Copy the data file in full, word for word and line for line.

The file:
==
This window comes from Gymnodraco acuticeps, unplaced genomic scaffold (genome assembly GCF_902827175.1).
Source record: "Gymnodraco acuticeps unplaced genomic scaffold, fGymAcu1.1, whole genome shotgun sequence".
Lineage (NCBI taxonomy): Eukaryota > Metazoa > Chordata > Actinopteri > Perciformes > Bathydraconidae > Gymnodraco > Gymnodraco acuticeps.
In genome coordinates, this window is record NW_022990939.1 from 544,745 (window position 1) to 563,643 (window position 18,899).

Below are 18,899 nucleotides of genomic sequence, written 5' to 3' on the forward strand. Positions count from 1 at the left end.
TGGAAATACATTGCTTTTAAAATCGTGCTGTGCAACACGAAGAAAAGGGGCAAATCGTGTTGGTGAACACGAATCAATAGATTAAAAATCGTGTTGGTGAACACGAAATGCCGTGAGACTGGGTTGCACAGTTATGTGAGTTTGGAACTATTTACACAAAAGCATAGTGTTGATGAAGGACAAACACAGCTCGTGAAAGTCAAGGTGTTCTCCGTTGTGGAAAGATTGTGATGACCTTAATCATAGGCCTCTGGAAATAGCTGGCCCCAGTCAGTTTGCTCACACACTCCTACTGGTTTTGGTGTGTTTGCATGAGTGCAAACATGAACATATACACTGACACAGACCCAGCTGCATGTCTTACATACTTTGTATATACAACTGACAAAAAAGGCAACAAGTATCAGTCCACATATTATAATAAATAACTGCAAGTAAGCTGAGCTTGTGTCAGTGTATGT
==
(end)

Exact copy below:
This window comes from Gymnodraco acuticeps, unplaced genomic scaffold (genome assembly GCF_902827175.1).
Source record: "Gymnodraco acuticeps unplaced genomic scaffold, fGymAcu1.1, whole genome shotgun sequence".
Lineage (NCBI taxonomy): Eukaryota > Metazoa > Chordata > Actinopteri > Perciformes > Bathydraconidae > Gymnodraco > Gymnodraco acuticeps.
In genome coordinates, this window is record NW_022990939.1 from 544,745 (window position 1) to 563,643 (window position 18,899).

Below are 18,899 nucleotides of genomic sequence, written 5' to 3' on the forward strand. Positions count from 1 at the left end.
TGGAAATACATTGCTTTTAAAATCGTGCTGTGCAACACGAAGAAAAGGGGCAAATCGTGTTGGTGAACACGAATCAATAGATTAAAAATCGTGTTGGTGAACACGAAATGCCGTGAGACTGGGTTGCACAGTTATGTGAGTTTGGAACTATTTACACAAAAGCATAGTGTTGATGAAGGACAAACACAGCTCGTGAAAGTCAAGGTGTTCTCCGTTGTGGAAAGATTGTGATGACCTTAATCATAGGCCTCTGGAAATAGCTGGCCCCAGTCAGTTTGCTCACACACTCCTACTGGTTTTGGTGTGTTTGCATGAGTGCAAACATGAACATATACACTGACACAGACCCAGCTGCATGTCTTACATACTTTGTATATACAACTGACAAAAAAGGCAACAAGTATCAGTCCACATATTATAATAAATAACTGCAAGTAAGCTGAGCTTGTGTCAGTGTATGT